Africa

Experiencing the High Life in Kenya

written by | Posted on October 1st, 2010

But it’s the Maasai Mara National Reserve that’s probably the most well-known safari destination in Kenya and therein lies the problem or, in this case, lack of a problem for high-end guests. “When you’re in the Maasai Mara,” says Ker & Downey’s Jones, “there are so many vehicles—there’s mass tourism in that park. There’s a reason why, because there’s a lot of wildlife. But the problem is, if you’re going there to have that ‘Out of Africa’ feeling and you’re sitting there at a pride of lions with 15 other vehicles, foreign tourists screaming—you kind of lose that feeling you were expecting when you came there.”

But, Jones adds, “On the outside of the Maasai Mara, they have several different private conservation areas and that’s where most of these luxury boutique properties are located, which helps the local people because they’re the ones who profit from them. But it also keeps the mass tourism out and yet it’s the same wildlife you have in the Maasai Mara. That makes it kind of special.”

Pinto of Micato Safaris couldn’t agree more. In fact, he says, there “…are incredible lodges and small luxury camps on private land where there’s a lot of wildlife that are not in the game parks. In fact, I’ve come to believe there’s more wildlife on private land than there is in game parks now,” he adds. His favorite though—while it doesn’t fall into the luxury category in terms of luxurious accommodations, it does fall into that “experiential” category so favored by high-end clientele—is called Rekero. “In many ways it’s not luxurious but it is tremendous, and what makes it so interesting is that the family that owns it has been in conservation for four decades or more. They all were, at one point, game wardens at some national park. They’re very familiar with conservation and they’ve got a great program that trains Maasai to become guides. So they’re really part of the fabric of the land and you really experience it, but not so much in the infrastructure, the people, the stories and their wildlife experience. They truly know the land, they know every hill, they know which cheetah gave birth to what cheetah and what year. They really know all about the animals and it becomes an all-encompassing wildlife, as well as a cultural experience.”

Stine of Cox and Kings has a recommendation, as well. “There’s also a really great camp in the Mara—there are about a million camps in the Mara,” she says laughing—“called Mara Plains and it’s also on a private conservancy. With luxury, of course, it’s all about exclusivity and not seeing a bunch of other people on safari. But Mara Plains is great because while it’s in the Mara, which is usually pretty crowded, it’s on a private conservancy so you can go into the Mara when you want and see the river crossing and the migration, or you can hang out and do night drives and actually walk in the private concession and the actual migration will also go through the concession.” But more importantly, she says, is the wildlife. Located on the Olare Orok Conservancy just north of the Maasai Mara National Reserve’s northern boundary, the Mara Plains Camp is surrounded by territories of a number of prides of lions. Rarely a night passes without lions roaring nearby, while leopards are regularly found to wander through the camp and cheetahs have established territories close by.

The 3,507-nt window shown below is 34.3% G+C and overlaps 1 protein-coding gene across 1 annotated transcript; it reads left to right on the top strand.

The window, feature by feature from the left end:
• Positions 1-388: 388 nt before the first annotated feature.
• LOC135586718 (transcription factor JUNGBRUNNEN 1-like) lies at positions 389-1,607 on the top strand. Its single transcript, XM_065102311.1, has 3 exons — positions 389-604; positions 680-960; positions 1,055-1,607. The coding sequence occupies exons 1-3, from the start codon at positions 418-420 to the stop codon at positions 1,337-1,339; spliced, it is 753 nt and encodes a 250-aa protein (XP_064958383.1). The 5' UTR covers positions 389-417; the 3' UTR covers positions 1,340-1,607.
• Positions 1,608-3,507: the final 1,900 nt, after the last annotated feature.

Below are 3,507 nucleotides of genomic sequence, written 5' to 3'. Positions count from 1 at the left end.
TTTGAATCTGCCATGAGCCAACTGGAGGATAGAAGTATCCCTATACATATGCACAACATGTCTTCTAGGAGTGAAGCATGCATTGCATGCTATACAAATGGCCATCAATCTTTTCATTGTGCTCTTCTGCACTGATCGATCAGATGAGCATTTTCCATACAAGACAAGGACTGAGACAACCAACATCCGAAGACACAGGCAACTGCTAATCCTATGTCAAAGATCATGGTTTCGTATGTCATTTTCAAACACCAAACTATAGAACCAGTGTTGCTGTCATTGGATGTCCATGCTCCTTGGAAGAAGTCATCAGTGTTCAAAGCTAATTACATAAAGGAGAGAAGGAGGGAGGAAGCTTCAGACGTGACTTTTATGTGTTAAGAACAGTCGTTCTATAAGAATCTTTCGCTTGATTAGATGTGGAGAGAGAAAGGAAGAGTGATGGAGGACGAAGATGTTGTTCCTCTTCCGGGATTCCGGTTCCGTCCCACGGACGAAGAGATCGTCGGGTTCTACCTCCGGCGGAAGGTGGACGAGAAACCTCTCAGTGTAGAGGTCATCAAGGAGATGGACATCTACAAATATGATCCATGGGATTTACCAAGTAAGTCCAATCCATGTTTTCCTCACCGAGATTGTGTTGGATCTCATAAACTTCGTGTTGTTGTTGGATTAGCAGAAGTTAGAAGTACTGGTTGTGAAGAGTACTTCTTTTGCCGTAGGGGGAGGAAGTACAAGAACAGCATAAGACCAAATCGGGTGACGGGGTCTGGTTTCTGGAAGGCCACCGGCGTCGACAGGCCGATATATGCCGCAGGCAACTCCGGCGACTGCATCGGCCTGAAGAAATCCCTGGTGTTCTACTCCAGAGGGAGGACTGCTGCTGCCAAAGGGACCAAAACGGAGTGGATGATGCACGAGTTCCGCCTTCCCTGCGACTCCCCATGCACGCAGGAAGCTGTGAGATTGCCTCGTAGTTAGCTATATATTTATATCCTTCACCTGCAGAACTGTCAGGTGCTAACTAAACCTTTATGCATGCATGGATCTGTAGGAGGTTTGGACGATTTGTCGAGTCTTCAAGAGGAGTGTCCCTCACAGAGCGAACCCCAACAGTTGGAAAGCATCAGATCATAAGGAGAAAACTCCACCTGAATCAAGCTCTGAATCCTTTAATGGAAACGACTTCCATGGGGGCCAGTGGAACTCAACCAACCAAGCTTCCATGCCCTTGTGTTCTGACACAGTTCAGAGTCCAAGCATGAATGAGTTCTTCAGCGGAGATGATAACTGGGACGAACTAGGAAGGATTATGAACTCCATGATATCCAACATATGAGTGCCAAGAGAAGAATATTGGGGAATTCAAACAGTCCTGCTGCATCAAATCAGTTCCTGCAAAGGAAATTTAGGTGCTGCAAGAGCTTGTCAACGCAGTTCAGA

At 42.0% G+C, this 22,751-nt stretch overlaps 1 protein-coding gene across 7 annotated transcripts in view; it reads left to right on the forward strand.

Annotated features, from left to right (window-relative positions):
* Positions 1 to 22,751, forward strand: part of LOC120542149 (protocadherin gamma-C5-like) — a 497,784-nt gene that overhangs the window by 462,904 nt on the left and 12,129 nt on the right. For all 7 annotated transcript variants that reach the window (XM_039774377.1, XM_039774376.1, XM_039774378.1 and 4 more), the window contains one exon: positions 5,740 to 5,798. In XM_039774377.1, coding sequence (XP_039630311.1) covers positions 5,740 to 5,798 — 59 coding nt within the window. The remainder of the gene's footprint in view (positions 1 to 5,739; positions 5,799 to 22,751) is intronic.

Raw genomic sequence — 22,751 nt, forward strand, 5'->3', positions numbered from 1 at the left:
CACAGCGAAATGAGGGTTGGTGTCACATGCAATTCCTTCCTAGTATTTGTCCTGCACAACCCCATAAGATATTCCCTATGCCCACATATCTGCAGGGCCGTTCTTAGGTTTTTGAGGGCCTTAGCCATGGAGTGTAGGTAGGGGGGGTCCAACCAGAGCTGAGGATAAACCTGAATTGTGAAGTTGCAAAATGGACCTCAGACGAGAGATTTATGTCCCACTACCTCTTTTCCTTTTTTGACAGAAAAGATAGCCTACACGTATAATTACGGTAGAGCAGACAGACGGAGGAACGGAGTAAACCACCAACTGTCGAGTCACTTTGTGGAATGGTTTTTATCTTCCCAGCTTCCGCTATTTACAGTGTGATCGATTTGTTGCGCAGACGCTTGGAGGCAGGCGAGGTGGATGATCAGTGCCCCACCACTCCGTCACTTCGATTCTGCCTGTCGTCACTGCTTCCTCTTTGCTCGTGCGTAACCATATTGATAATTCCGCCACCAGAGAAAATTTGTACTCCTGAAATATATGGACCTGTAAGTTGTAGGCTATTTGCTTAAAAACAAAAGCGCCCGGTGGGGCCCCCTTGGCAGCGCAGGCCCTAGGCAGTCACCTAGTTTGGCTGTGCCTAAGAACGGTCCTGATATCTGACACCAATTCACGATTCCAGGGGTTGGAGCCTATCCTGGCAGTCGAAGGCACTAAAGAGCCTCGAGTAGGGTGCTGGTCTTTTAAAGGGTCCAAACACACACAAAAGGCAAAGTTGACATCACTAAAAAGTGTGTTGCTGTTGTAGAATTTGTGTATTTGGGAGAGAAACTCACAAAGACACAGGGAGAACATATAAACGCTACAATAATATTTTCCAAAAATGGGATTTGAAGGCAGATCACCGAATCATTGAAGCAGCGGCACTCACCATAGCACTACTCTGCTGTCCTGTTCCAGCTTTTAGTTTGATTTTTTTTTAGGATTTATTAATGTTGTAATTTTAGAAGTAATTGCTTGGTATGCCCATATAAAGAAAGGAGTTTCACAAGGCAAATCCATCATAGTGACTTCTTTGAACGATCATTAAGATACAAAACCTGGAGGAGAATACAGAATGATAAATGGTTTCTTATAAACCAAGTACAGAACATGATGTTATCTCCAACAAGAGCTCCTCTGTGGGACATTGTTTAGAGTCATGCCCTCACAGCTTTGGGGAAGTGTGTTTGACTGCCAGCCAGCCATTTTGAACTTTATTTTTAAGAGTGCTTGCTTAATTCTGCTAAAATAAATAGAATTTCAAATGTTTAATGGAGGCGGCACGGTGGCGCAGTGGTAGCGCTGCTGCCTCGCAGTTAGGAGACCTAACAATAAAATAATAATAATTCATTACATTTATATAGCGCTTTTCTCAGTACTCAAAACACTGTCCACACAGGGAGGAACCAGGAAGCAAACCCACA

Cox & Kings will often send clients to the luxury Cotter Camp in the Maasai Mara, Jones says. The Cotter Camp, he explains, is a camp that’s all done up in period style—the classic safari camp right out of the early-20th century, right down to its safari vehicle. “The Cotter family are the descendants of Calvin Cotter, a famous big game hunter from that early-20th century period, and his family got involved in conservation in the 1980s,” he points out. “It’s a very famous family in Kenya and they have an impeccable product there—we send a lot of honeymooners there. It’s very romantic, they have a private dining experience or you can have dinner in your tent or breakfast outside in the park—there are all kinds of experiences.”

But there’s more to Kenya than the Bush experience and Kenya’s north coast is becoming more and more popular for high-end clients as an adjunct to their safari experience and a place to relax after—or even before—their safari adventure. Both Cox & Kings and Ker & Downey send their clients to properties in the Lamu area, primarily for the more private exclusivity that’s still available there, rather than the more mass tourism environment of the south coast.